Classification

Classification
This is an overview of all content belonging to this term.

Results

ICCV, December, 2015

HD-CNN: Hierarchical Deep Convolutional Neural Network for Image Classification

Zhicheng Yan, Hao Zhang, Robinson Piramuthu, Vignesh Jagadeesh, Dennis DeCoste, Wei Di, Yizhou Yu

In image classification, visual separability between different object categories is highly uneven, and some categories are more difficult to distinguish than others. Such difficult categories demand more dedicated classifiers. However, existing deep convolutional neural networks (CNN) are trained as flat N-way classifiers, and few efforts have been made to leverage the hierarchical structure of categories.

In this paper, we introduce hierarchical deep CNNs (HD-CNNs) by embedding deep CNNs into a category hierarchy. An HD-CNN separates easy classes using a coarse category classifier while distinguishing difficult classes using fine category classifiers. During HD-CNN training, component-wise pretraining is followed by global finetuning with a multinomial logistic loss regularized by a coarse category consistency term.

In addition, conditional executions of fine category classifiers and layer parameter compression make HD-CNNs scalable for large-scale visual recognition. We achieve state-of-the-art results on both CIFAR100 and large-scale ImageNet 1000-class benchmark datasets. In our experiments, we build up three different HD-CNNs and they lower the top-1 error of the standard CNNs by 2.65%, 3.1% and 1.1%, respectively.

ICIP, September, 2015

Mine the Fine: Fine-Grained Fragment Discovery

M. Hadi Kiapour, Wei Di, Vignesh Jagadeesh, Robinson Piramuthu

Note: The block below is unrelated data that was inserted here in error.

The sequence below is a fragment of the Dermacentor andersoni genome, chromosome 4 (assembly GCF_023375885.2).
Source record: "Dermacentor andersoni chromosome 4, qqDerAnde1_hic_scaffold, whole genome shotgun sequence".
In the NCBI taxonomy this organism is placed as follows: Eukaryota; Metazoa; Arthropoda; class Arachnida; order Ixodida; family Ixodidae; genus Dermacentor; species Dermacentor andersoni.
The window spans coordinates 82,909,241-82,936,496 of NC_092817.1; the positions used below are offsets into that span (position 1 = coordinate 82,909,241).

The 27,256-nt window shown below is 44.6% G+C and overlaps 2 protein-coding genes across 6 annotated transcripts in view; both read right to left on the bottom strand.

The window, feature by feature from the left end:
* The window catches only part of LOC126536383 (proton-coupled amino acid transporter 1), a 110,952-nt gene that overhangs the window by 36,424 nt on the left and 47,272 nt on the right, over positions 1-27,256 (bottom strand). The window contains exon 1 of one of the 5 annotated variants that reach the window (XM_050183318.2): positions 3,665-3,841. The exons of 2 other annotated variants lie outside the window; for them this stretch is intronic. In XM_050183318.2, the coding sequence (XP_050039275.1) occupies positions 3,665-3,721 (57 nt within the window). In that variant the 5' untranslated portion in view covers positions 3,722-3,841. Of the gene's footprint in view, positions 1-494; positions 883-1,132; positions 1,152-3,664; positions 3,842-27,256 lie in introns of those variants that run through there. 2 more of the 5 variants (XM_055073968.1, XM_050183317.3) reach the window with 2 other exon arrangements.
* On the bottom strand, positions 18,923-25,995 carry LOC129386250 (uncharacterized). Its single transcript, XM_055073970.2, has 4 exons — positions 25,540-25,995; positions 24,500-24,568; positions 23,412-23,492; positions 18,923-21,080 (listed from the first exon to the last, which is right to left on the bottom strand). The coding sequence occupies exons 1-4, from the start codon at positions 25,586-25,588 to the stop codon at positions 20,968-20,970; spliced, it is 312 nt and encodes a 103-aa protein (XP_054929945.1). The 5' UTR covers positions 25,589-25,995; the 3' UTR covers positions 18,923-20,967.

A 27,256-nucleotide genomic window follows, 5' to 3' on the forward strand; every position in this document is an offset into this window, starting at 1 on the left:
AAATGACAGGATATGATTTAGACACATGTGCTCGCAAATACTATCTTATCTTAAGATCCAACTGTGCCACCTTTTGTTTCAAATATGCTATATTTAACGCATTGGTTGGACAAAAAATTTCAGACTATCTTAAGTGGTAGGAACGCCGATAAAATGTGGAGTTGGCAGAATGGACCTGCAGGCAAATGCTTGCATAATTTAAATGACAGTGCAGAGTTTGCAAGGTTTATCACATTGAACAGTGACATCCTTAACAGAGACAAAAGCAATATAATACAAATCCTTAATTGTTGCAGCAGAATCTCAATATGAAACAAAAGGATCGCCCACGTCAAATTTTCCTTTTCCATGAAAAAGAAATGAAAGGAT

While discriminative visual element mining has been introduced before, in this paper we present an approach that requires minimal annotation in both training and test time. Given only a bounding box localization of the foreground objects, our approach automatically transforms the input images into a roughly-aligned pose space and discovers the most discriminative visual fragments for each category.

These fragments are then used to learn robust classifiers that discriminate between very similar categories under challenging conditions such as large variations in pose or habitats. The minimal required input, is a critical characteristic that enables our approach to generalize over visual domains where expert knowledge is not readily available.

Moreover, our approach takes advantage of deep networks that are targeted towards fine-grained classification.It learns mid-level representations that are specific to a category and generalize well across the category instances at the same time.

Our evaluations demonstrate that the automatically learned representation based on discriminative fragments, significantly outperforms globally extracted deep features in classification accuracy.